The Supreme Court has been asked to stop the government from issuing new permits for the construction and operation of coal-fired power plants until a review and revision of air quality monitoring standards are threshed out.
In a 64-page petition, several environmental groups headed by the Philippine Movement for Climate Justice and the Philippine Earth Justice Center, Inc. pleaded for SC’s intervention to compel the Department of Environment and Natural Resources and the Department of Energy to enforce the environmental laws and to carry out their duty as vanguards of energy security and environmental sustainability.
Aside from PMCJ, the other petitioners include Toribio R. Ortega Jr., Nestorio A. Castro, Rosalina R. Aritmetica, Cheryl L. Magracia, Environmental Legal Assistance Center Inc., SANLAKAS, Inc., and Philippine Earth Justice Center, Inc.
The petitioners asked the SC to issue a temporary environmental protection order enjoining the DENR and the DoE from processing environment clearance certificate applications for coal-fired power plants and issuing authority to construct and permit to operate coal plants.
They also appealed to the high court to require the DENR to “immediately review or revise” ambient air quality guideline values, emission standards for stationary sources, and effluent standards; disclose the coal plant companies operating without Continuous Emission Monitoring System and Continuous Emission Opacity Systems as required by the Clean Air Act.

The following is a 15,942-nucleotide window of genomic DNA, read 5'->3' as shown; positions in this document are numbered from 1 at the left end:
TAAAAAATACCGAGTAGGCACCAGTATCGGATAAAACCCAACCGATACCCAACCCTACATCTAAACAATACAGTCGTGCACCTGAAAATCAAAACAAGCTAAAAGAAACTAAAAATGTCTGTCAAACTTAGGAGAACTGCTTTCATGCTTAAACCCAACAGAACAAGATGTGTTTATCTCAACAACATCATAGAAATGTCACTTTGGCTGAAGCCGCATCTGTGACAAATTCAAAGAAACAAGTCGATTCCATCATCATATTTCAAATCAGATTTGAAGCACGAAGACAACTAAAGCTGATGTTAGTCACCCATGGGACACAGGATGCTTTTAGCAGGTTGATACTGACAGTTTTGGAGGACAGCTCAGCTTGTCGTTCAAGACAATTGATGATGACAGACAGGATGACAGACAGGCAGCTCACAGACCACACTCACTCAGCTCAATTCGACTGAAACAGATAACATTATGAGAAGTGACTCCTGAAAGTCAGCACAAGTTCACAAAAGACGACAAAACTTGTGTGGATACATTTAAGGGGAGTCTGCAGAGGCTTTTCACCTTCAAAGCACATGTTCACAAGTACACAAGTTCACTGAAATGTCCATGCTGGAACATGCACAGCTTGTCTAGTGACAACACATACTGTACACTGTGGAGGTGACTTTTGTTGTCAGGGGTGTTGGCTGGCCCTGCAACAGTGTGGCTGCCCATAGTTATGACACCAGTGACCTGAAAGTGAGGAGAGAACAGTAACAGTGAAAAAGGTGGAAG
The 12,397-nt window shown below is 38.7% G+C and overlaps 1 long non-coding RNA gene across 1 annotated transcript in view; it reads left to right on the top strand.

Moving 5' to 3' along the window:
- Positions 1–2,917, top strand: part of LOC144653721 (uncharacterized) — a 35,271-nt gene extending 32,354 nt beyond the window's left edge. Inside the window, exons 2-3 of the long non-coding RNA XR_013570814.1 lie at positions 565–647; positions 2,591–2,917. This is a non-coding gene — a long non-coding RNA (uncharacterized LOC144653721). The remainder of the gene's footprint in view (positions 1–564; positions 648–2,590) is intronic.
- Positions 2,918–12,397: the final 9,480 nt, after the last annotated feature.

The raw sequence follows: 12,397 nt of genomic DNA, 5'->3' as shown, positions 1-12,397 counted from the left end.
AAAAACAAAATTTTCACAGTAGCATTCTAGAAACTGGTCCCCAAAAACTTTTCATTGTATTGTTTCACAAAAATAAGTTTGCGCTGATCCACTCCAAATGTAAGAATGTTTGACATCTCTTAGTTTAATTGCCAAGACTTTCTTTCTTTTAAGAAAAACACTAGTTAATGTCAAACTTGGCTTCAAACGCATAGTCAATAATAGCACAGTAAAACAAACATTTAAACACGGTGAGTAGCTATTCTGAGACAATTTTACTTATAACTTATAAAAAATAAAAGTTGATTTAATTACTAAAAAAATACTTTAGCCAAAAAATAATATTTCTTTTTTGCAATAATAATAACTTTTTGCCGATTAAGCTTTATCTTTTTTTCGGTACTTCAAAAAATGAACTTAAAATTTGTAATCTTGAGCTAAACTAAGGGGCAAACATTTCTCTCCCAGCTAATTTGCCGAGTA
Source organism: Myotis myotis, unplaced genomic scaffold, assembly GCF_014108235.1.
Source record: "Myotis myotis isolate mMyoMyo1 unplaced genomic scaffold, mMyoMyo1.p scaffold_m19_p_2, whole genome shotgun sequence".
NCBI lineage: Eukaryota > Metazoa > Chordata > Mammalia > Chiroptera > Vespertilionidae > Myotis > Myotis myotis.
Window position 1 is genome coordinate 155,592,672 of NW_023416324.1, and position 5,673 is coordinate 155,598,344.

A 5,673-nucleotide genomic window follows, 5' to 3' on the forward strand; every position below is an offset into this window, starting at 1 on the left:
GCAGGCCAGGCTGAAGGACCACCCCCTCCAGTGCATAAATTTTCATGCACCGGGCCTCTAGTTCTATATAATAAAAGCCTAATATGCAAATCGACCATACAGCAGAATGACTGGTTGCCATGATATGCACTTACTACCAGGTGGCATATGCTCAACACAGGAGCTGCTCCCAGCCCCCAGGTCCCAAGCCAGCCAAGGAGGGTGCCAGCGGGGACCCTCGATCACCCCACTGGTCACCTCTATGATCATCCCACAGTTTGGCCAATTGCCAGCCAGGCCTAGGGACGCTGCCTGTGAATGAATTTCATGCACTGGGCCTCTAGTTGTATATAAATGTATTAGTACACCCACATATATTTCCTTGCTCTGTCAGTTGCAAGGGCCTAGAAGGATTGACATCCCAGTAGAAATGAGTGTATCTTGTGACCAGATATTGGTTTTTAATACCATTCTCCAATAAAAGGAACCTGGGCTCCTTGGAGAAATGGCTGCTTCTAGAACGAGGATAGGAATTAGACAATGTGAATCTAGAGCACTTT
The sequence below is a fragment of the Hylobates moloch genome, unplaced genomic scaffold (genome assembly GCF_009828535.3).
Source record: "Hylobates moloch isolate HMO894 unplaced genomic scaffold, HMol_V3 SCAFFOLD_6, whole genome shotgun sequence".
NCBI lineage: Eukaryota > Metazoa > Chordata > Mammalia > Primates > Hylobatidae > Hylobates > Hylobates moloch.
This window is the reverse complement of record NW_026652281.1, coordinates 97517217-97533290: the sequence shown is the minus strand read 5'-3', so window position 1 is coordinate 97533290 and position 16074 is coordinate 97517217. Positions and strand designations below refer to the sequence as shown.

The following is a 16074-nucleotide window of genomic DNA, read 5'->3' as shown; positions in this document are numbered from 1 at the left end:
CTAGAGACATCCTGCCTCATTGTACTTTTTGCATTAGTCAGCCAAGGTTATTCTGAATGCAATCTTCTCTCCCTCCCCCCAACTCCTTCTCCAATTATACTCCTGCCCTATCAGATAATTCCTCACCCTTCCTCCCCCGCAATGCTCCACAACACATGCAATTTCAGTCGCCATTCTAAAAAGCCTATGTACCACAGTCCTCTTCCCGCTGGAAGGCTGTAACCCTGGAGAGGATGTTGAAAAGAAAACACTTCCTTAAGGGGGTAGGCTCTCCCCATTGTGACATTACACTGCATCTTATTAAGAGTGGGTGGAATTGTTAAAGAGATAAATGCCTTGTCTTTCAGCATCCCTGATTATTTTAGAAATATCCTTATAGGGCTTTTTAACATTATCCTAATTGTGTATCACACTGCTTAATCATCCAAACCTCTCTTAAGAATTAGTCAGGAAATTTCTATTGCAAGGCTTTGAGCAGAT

The green groups also underscored the need for the tribunal to compel the DENR to install proper ambient air monitoring equipment and delineate and designate attainment and non-attainment areas, at least in areas with existing and proposed coal plants, and for the DoE to issue the Renewable Portfolio Standards (RPS) Rules and establish the Green Energy Options Program.
The groups insisted that the DoE reduce its dependence on fossil fuels and comply with the Philippines’ commitments under the Paris Climate Change Agreement.
They added that data from the DoE showed that coal share in the country’s energy mix has almost doubled, from 25.9 percent in 2008 to 47.7 percent in 2016, despite the passage of the Renewable Energy Act (Republic Act 9513) in 2008.
“As a direct result of the failure of DENR and DoE to do their duties specifically enjoined by law and their respective offices, the country has had to rely on dirty energy generated by coal plants that have been operating without proper standards, without accountability, and without regard to their adverse impact on the environment and the people’s health,” said the petitioners represented by lawyers led by Jose Manuel Diokno.
“Unless this Honorable Court intervenes, the Philippines will be locked into costly and harmful coal contracts for generations to come, despite the existence of renewable energy that is cleaner, cheaper and better,” they said.
Named respondents in the petition were Environment Secretary Roy Cimatu and Energy Secretary Alfonso Cusi.